Days after announcing the deal with Centerra, Premier concluded a property swap with Goldcorp, acquiring the Hasaga property in Red Lake in return for its 35 per cent interest in the East Bay property in Red Lake and its 100 per cent interest in the PQ-North property near Goldcorp’s Musselwhite Mine. Then in December, Premier entered into an agreement with Pure Gold Mining to acquire a 513-hectare land package adjacent to the Hasaga property for $5 million in cash and shares. Host to the past producing Hasaga and Gold Shore mines, the expanded 1,200-hectare Hasaga property boasts near surface mineralization amenable to an open pit operation. Premier completed 60,000 metres of drilling on the property prior to the acquisition from Pure Gold and plans to do another 40,000 to 60,000 metres of drilling this year.
The deal-making continued in April with Premier entering into an agreement to acquire Goldcorp’s 40 per cent interest in the South Arturo Mine in Nevada for $20 million in cash and 5 per cent of its interest in the Rahill-Bonanza joint venture in Red Lake. Premier’s 60 per cent partner in South Arturo, Barrick Gold, plans to be in commercial production by mid-year, providing Premier with a revenue stream it can use to fund other opportunities.
In addition to all of the above properties, Premier owns a 44 per cent interest in the Rahill-Bonanza property located between Goldcorp’s Red Lake Complex and its Cochenour project. Goldcorp, which has a 56 per cent interest in the property, has recorded high-grade intercepts of up to 46 grams per tonne over 11 metres from an underground drilling program in the haulage drift traversing Rahill-Bonanza.
An anomaly among junior mining companies, Premier Gold saw its share price climb from $2.18 in January 2015 to $2.71 on January 11th of this year.
Elsewhere in northwestern Ontario, Barrick Gold completed the acquisition of surface and mineral rights adjacent to its Williams Mine in Hemlo from Newmont Mining. Drilling on the property has encountered a number of high-grade intercepts with significant potential for further extending the mine life of the operation 350 kilometres east of Thunder Bay. Gold production from the Williams Mine for 2015 was expected to come in at between 200,000 and 225,000 ounces at all-in sustaining costs of between $940 and $980 per ounce.
Sixty kilometres east of the Hemlo gold fields, Harte Gold, led by this year’s Bill Dennis Award winner Stephen G. Roman, is taking a 70,000 tonne bulk sample from its Sugar Zone deposit. A preliminary economic assessment from 2012 estimates an indicated resource of close to one million tonnes grading 10.13 grams per tonne for 319,280 ounces of contained gold and an inferred resource of 580,500 tonnes grading 8.36 g/t for another 155,960 ounces of gold (see Page 26 for more on Harte Gold).
Working our way further east, Wesdome Gold Mines’ Eagle River and Mishi mines, 83 kilometres northeast of Wawa, recorded production of 36,900 ounces for the nine months ending September 30th and plans to increase production to between 72,000 and 80,000 ounces by 2019. Richmont Mines’ Island Gold Mine, 83 kilometres northeast of Wawa, was also unfazed by the steep drop in gold prices, announcing record production of 55,040 ounces at a head grade of 7.31 g/t for 2015.
Falling nickel prices took their toll on Sudbury through 2015 with First Nickel shutting its Lockerby Mine and going into receivership in August, and KGHM placing its McCreedy West Mine on care and maintenance in October. Layoffs earlier in the year and the eventual closure of Lockerby Mine affected approximately 225 jobs, while the placing of McCreedy West on care and maintenance resulted in 49 layoffs.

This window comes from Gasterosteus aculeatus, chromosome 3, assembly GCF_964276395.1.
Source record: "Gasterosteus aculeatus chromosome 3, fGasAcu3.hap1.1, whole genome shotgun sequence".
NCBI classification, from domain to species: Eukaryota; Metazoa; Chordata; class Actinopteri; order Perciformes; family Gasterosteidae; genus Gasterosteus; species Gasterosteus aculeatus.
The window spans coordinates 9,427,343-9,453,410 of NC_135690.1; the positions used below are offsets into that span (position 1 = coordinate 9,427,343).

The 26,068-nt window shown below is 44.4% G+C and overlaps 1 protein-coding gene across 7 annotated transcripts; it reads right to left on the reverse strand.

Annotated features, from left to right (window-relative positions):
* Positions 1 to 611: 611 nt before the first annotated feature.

There were no layoffs or curtailment of operations at Vale and Glencore, but by December, the unemployment rate in Sudbury had risen to 8.4 per cent because of the impact of industry cost cutting on the city’s extensive mining supply and service sector.
In the current environment, Vale is in no rush to move forward to develop its Copper Cliff Deep or Victor-Capri projects. On the bright side though, work continued on Vale’s Clean AER project, which will reduce sulphur dioxide levels from its Copper Cliff smelter by 85 per cent, and a collective agreement with the United Steelworkers was signed in August, assuring labour peace for the next five years.
Last year, Glencore’s Sudbury Integrated Nickel Operations unit completed a scoping study on its Nickel Rim Depth deposit and a prefeasibility study on Onaping Depth. This year, plans call for drilling off Nickel Rim Depth and conducting a feasibility study on Onaping Depth. The company currently operates two mines in the Sudbury Basin – Nickel Rim South and Fraser Mine.
In November, KGHM International announced it had decided on a two-shaft scenario for its Victoria project in the Sudbury Basin. “Work continued on gaining access to the deposit, including…the preparation of preliminary shaft infrastructure and the foundations for the lift machinery,” it noted in its third quarter report. Construction of the power substation was underway, engineering work was in progress and further drilling was commenced to identify additional mineralization.
One shaft will go down to 1,800 metres, the other to 2,200 metres with sinking to commence in June. Victoria has an inferred resource of 14.5 million tonnes grading 2.5 per cent copper, 2.5 per cent nickel and 7.6 g/t precious metals. Victoria is in the final stages of obtaining full funding, said Galina Meleger, KGHM communication specialist. Production startup is scheduled for 2018-2019.
On the same Worthington Offset Dyke that hosts KGHM’s Victoria project and Vale’s Totten Mine, Sudbury Platinum Corporation, a joint venture of Transition Metals and Royal Nickel, drilled nine holes and conducted borehole geophysics at its Aer-Kidd project in 2015. This year, it’s hoping to raise $3.5 million to do another 18,000 metres of drilling.
It’s not the easiest time to raise money, said Transition Metals president and CEO Scott McLean, “but there’s a lot of interest in the project, we have a strong lead order of $1.5 million and we’re pretty confident that we’ll be able to top up the rest.”
Elsewhere in the Sudbury Basin, Wallbridge Mining produced 155,000 tonnes of ore containing 3.05 million pounds of copper and 38,200 ounces of precious metals at its Broken Hammer open pit. The Sudbury-based junior recorded $22.2 million in revenue for the nine months ending September 30th and a net loss of $25,502. Open pit mining at Broken Hammer concluded October 30th.
Timmins – Kirkland Lake